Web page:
“Roadmap for Provision of Banking Services in Villages with Population below 2,000”

In pursuance of the announcement made in the Monetary Policy Statement of April 2010, the roadmap to provide banking services in every village with a population above 2,000 was finalized by state level bankers’ committees (SLBCs). Under the roadmap, 74,414 villages with population above 2,000 were identified as unbanked, which were allocated to various banks, including regional rural banks (RRBs) for providing banking services by March 2012. Banks have covered 74,199 (99.7%) of these unbanked villages. Now the challenge is to cover all the unbanked villages of the country. Accordingly, it is proposed:

  • To mandate SLBCs to prepare a roadmap covering all unbanked villages of population less than 2,000 and notionally allot these villages to banks for providing banking services in a time-bound manner.”

The RBI’s discussion paper on new banks (August 2010) had also, initially, generated some debate on financial inclusion which was one of the stated purposes of having more banks in the private sector. Perhaps increasing the outreach of banks to cover the rural borrower with low credit needs has been one objective the nation has been pursuing religiously since 1950s (when State Bank of India was established), till date (now SBI has come out with the facility to an open an account with one rupee!). But the reality of financial inclusion is eluding more than half the population and geographical area.

The banking system has done a commendable job in this direction in comparatively literate and affluent geographical areas through the network of rural branches, rural financial institutions (RFIs) including cooperatives, Regional Rural Banks(RRBs) and rural branches of commercial banks. The focus shifted midway, somewhere during 1990s to urban and metropolitan lending. Rise in rural deposits and urban credit created imbalances and certain bypass routes were allowed for banks to achieve their priority lending targets. Like Mutual Funds (MFs) investing in schemes of other MFs to pair risks, banks started searching for other intermediaries like microfinance institutions (MFIs) for providing credit to small borrowers. MFIs, in some cases borrow from banks at low rates and lend at up to three times the borrowing rates, in the same area where bank branches function. So as long as banks source rural deposits, they should also shoulder the responsibility of providing credit in rural areas at reasonable interest rates.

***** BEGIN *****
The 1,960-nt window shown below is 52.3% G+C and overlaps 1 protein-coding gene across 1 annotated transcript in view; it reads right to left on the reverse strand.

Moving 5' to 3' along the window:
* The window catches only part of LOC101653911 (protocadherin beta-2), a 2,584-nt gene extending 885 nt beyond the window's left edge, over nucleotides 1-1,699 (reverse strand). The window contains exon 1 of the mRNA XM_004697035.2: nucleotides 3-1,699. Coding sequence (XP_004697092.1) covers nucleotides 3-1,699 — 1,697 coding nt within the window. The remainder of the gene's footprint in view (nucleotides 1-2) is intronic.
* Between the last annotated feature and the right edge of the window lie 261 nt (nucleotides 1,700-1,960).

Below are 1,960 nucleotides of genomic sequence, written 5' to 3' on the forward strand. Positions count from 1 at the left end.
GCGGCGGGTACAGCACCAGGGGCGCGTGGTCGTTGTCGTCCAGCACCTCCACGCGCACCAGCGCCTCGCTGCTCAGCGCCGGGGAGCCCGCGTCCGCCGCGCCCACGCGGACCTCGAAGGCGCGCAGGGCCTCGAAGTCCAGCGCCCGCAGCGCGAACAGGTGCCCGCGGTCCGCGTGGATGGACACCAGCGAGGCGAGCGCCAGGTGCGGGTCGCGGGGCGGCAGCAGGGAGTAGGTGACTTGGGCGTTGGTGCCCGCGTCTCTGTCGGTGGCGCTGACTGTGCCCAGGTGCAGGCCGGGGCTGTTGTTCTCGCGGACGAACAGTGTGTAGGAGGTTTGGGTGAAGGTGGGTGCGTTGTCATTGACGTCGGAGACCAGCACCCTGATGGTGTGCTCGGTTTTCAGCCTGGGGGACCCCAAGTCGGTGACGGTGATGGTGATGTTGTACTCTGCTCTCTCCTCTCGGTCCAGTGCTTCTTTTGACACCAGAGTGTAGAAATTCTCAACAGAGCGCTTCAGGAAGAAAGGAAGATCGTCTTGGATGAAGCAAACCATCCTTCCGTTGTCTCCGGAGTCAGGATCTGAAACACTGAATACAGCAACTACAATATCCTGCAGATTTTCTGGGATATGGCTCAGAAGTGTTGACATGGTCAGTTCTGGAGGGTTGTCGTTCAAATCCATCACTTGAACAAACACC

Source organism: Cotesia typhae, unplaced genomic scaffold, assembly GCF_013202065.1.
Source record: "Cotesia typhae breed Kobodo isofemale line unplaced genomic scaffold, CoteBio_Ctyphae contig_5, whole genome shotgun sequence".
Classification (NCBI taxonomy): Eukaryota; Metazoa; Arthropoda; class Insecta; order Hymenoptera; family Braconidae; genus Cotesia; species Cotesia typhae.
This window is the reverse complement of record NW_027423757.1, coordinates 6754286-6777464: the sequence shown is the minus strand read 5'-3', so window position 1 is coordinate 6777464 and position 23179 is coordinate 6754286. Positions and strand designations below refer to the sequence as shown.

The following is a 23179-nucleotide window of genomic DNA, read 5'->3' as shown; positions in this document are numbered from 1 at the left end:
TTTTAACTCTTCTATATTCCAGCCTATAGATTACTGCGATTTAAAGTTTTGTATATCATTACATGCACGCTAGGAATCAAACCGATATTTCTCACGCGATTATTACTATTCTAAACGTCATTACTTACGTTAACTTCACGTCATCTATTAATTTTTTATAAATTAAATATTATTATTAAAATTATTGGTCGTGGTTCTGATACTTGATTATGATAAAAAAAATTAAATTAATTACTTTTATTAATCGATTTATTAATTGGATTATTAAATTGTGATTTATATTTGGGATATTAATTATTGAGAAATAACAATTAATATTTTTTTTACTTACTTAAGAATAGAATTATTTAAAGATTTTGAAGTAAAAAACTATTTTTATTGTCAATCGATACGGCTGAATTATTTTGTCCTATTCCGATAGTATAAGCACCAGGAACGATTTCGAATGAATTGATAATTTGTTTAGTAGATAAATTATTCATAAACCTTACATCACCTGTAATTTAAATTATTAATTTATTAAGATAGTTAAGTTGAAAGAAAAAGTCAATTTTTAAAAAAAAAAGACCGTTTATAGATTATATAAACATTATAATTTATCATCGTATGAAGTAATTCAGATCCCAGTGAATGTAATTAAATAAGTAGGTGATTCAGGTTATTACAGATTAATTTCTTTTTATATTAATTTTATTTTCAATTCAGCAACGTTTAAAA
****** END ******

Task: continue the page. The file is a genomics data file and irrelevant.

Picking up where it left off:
The situation calls for a review of the entire rural credit architecture for an overhaul. The changes necessary may include:

  • Reviving the role of Rural Financial Institutions ( RFIs) including rural and semi-urban branches of commercial banks, cooperatives and Regional Rural Banks which have strayed away from their mandated responsibilities,
  • Identifying costs for financial intermediaries that cannot be factored into interest costs and specifying the agency which should meet them, if the activity has to remain bankable,
  • Without going back to the abandoned “regulated interest rates regime”, working out and specifying broad bands within which ultimate lending rates should remain when bank funds are sourced for the purpose, and
  • Reducing the number of bypass routes allowed for priority sector lending to the minimum. 


Such a review may be necessary at this stage, irrespective of who gets a license for a new commercial bank.


(MG Warrier is a former general manager, Reserve Bank of India, Mumbai.)

Atul Asthana
1 decade ago
Use rural post-offices for banking. And provide banking license to post-offices.
Technology enable post-offices